Putting the Fun in My Funeral

However awkward, my wife Allison holds both the lunacy and the skillset to break laws of etiquette – especially when it comes to putting the fun in funeral. Of course, she initially offers up genuine, heartfelt sympathy at the appropriate time and displays rarely-seen seriousness during solemn moments. However, when the service is over, she electrifies everyone with jokes, jabs, and downright insults about the deceased. The closer she was to the departed – the more outrageous the antics. Knowing this, I thought it would be best to be pro-active and personally put the fun in my own funeral – before she gets the chance to wing it herself.

I.   I, Dave Pascal, declare this disposition as my official last will and the official script for my funeral. I revoke any and all future scripts, antics, jokes, jabs, insults, and/or comedy routines my wife Allison may attempt at my expense during my memorial service after my unfortunate passing,

II.  Under no circumstances shall Allison officiate my post-mortem services. Services must be held at the nearest drag show, and the most extravagant Drag Queen must officiate. She must frolic around my casket, lip sync to Dude (Looks Like a Lady), and offer tongue pops, mouth kisses and ass smacks to all in attendance.

My wife loves drag shows. Such a fun theme would offer a great prologue to my funeral. Once my wife is engaged with the show, I’ll blindside her with my own definition of funeral-fun – at her expense, of course.

III.  During intermission, dozens of ultra-high resolution televisions will continuously loop the Billy Joel music video You May Be Right.

Allison enjoys Billy Joel as much as she enjoys a crotch rash. He’s my favorite musical artist.

IV.  With the proper cadence, inflection, and enunciation, my wife must read a well-thought-out, five hundred (500) word essay detailing the deep, grinding grief of her loss. Examples of acceptable wording: Dave was a badass. He was a handsome, witty, hot, sexy beast. And he was mine, all mine. Hope you were jealous, bitches.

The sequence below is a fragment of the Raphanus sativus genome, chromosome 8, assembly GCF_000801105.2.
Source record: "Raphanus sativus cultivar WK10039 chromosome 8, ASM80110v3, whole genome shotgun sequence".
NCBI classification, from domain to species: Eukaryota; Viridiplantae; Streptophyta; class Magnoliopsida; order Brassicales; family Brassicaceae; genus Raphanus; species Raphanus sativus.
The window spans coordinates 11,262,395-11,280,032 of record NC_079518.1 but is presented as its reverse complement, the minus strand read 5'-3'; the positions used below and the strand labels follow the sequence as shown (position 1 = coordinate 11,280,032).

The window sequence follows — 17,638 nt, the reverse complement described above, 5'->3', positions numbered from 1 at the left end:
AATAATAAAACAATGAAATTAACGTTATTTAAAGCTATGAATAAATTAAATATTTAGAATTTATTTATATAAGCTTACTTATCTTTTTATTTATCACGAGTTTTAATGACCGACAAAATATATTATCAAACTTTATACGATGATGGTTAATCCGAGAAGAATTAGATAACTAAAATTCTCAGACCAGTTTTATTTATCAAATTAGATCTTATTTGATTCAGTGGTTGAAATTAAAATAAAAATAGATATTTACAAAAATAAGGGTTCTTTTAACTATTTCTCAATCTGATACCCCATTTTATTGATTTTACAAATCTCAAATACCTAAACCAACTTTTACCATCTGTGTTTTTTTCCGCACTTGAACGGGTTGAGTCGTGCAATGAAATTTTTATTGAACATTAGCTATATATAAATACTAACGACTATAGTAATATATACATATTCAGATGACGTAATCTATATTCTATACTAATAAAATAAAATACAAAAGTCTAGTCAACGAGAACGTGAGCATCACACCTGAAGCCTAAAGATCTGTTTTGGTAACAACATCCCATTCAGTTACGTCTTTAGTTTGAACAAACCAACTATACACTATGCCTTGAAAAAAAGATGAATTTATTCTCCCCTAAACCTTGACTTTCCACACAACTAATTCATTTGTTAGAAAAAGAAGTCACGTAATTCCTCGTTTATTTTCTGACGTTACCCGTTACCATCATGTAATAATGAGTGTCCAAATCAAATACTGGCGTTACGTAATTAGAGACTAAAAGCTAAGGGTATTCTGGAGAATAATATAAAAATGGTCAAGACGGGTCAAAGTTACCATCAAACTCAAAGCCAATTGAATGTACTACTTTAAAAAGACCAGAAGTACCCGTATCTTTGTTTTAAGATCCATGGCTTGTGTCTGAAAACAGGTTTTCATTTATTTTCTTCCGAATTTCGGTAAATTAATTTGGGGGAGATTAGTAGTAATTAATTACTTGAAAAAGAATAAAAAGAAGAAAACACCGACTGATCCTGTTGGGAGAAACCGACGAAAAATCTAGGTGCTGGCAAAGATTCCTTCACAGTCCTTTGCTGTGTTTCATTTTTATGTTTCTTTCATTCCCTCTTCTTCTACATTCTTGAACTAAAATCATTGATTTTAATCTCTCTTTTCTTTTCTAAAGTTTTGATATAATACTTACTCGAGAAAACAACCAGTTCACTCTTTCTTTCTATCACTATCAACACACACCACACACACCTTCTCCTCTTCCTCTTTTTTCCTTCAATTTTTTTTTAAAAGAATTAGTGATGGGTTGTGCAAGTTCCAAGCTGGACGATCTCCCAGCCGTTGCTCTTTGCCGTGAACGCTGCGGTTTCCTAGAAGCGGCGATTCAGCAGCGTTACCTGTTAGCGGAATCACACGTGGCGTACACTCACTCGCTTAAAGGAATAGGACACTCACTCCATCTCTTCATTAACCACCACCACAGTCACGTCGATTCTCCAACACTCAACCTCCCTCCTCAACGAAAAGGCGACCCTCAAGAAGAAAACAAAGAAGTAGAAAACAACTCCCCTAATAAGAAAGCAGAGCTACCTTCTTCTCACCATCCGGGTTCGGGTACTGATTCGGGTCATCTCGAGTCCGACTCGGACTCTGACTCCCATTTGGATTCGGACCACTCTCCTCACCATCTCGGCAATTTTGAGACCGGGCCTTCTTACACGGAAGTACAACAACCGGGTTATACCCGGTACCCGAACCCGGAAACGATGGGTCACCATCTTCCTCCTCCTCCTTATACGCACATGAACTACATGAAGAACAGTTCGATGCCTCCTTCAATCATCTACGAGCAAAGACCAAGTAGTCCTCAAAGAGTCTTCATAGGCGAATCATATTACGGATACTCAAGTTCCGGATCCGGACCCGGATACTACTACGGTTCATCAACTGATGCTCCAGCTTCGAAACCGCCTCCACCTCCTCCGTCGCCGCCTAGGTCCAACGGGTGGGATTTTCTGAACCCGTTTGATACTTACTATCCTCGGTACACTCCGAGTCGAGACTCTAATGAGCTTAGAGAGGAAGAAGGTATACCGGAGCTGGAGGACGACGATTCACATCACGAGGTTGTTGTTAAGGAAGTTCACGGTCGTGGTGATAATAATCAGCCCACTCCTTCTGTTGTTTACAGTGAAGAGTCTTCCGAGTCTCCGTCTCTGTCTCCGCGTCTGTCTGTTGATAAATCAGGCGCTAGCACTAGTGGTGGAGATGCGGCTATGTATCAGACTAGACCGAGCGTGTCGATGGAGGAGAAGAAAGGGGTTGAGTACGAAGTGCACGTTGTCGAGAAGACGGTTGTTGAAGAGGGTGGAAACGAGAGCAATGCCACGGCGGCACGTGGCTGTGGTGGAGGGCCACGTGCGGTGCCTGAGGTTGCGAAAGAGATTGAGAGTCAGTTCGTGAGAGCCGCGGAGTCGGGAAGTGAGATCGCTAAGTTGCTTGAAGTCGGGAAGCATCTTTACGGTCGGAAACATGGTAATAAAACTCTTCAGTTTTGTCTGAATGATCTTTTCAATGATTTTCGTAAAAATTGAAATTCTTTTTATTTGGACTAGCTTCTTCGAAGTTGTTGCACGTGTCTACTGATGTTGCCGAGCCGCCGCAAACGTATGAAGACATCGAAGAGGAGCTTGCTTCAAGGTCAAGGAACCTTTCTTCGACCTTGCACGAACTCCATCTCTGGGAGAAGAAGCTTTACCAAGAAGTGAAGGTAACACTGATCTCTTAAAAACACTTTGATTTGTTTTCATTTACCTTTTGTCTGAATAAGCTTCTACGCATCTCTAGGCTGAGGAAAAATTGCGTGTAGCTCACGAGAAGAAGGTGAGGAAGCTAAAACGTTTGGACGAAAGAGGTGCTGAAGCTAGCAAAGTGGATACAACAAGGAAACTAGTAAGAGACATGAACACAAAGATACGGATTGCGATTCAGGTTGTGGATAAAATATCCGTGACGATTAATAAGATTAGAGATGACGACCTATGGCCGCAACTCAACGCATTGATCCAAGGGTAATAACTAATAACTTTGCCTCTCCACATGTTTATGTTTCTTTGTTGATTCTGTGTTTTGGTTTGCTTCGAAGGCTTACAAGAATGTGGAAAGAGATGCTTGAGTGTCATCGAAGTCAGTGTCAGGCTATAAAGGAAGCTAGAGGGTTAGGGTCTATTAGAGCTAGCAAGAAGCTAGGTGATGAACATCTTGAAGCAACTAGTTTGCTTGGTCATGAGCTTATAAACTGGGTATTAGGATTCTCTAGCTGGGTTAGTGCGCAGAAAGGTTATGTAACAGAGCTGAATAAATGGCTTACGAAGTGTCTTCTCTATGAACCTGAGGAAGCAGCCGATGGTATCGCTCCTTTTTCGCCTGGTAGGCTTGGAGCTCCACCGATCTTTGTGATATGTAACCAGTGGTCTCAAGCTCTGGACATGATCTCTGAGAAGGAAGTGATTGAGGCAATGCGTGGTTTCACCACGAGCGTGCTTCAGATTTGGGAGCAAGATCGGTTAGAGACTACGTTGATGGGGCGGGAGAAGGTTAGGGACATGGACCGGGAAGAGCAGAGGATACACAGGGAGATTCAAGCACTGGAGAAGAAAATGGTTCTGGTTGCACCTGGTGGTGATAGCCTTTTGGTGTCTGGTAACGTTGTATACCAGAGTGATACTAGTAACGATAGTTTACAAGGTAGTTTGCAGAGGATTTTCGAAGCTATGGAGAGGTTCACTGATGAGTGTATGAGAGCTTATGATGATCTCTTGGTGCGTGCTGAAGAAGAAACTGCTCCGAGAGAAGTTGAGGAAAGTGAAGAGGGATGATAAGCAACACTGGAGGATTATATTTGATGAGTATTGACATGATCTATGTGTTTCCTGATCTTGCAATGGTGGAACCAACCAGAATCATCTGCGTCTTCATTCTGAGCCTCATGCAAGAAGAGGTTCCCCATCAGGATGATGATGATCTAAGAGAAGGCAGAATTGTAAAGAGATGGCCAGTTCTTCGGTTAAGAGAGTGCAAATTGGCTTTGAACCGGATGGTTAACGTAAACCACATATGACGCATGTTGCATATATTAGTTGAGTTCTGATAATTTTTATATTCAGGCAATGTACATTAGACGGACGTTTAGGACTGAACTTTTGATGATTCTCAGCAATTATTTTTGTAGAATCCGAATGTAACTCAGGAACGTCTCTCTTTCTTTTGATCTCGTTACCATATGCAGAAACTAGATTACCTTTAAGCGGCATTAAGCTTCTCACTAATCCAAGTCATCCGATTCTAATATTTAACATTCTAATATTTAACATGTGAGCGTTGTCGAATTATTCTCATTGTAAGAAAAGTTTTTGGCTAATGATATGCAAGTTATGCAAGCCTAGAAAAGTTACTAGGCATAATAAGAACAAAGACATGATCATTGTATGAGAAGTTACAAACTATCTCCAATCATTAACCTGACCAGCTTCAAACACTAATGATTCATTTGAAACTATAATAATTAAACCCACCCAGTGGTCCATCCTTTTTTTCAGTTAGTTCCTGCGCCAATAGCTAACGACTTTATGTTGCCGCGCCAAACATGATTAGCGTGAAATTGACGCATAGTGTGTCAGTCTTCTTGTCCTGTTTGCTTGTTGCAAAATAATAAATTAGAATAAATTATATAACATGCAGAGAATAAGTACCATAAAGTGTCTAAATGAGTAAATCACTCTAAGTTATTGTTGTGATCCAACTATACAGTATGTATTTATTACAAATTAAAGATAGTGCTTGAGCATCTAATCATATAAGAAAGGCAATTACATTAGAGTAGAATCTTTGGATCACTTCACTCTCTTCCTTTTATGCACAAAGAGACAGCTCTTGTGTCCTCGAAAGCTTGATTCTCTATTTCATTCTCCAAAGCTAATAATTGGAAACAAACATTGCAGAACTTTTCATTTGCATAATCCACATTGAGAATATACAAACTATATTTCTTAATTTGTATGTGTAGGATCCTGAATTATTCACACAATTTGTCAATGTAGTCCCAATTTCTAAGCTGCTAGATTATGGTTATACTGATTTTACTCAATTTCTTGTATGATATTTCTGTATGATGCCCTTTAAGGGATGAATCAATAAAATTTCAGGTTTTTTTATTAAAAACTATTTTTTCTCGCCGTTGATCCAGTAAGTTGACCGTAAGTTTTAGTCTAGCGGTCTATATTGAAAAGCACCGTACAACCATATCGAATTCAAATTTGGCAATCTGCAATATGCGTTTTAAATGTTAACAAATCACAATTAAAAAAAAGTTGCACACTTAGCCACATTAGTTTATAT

Forcing my wife to read a self-penned heartfelt essay in a public forum is a bold move. Clearly, she was serious when she gave me a hand-written love note at the beginning of our relationship that declared I always hold my deep feelings really close; I never tell them to anyone.

V.  A dozen (12) cover model-esque bikini-clad pallbearers from every race, ethnicity, and creed shall carry my coffin. All but one pallbearer must be female. My wife will lead the procession as they rap along to Missy Elliot’s Get Your Freak On with the appropriate enthusiasm, choreography, and facial expressions.

VI.  At the gravesite, exactly five minutes (5:00) of official crying, weeping, and mourning are mandatory. Immediately afterward, Allison and all attendees must carefully act out each lyric of Last Friday Night by Katy Perry. Photos and video of the event must be posted on all social media platforms.

Despite my passing, I’ll do my best to attend. No way in hell would I miss these festivities. I’m sure I’ll be there in spirit, at the very least.

VII.  After my funeral, my wife may utilize the remaining value of my estate for her personal benefit. However, such utilization must be in accordance with the following directives.

i. My wife may hire bare-chested firefighters for service and entertainment purposes often as she chooses. All firefighters must be short, fat, and ugly, be over fifty (50) years old, and be verifiably un-showered for a minimum of three (3) days.
ii. My wife may vacation of often as she likes and wherever she chooses. All excursions must be local places we previously visited together.
iii. As soon as she wishes, my wife may date multiple men at any given time. They must be young, handsome, charismatic, educated and rich. All men must validate they are gay.
iv. My wife may quit her job and retire comfortably in the lifestyle she’s become accustomed to during our marriage.

Ha! It’s my way or no way baby!

VIII.  Any deviance of this disposition will result in immediate forfeiture of my estate. All funds must then be donated to the AMC Graveyard in my wife’s name. A blinking neon sign, no less than twenty feet high with the words “Allison loves American Motors Cars” must be erected adjacent to the sidewalk.

Because I’ve always wanted a 1975 AMC Pacer in the garage, Allison hates the 1970s automaker American Motors as much as I love them.

IV.  Signed, Dave Pascal.

For me, this is what putting the fun in the funeral is all about.
Finally, despite years of teasing from my wife, I get the final word to break etiquette and dictate my own funeral-fun. With all of you as witnesses to my wishes, my wife will have no choice but to comply. I will not hesitate to kick her ass from beyond the grave.

Oddly, it’s quite comforting knowing I can rest in peace before the fact.

Photo Credit: Casketcases Flickr via Compfight cc

Dave Pasquel

After living under a rock for nearly 25 years, Dave had his eyes opened wide to the world in 2010 after marrying his crazy cat lady wife. Intrigued by controversy, culture, lifestyle, current events and history, Dave has traveled to 41 states and a handful of foreign countries. Defined as ‘metro’ by his three kids, you will often find him cleaning the house instead of working out in the yard. In his spare time, Dave likes to write sappy love songs but will be the first to admit that he can’t carry a tune.

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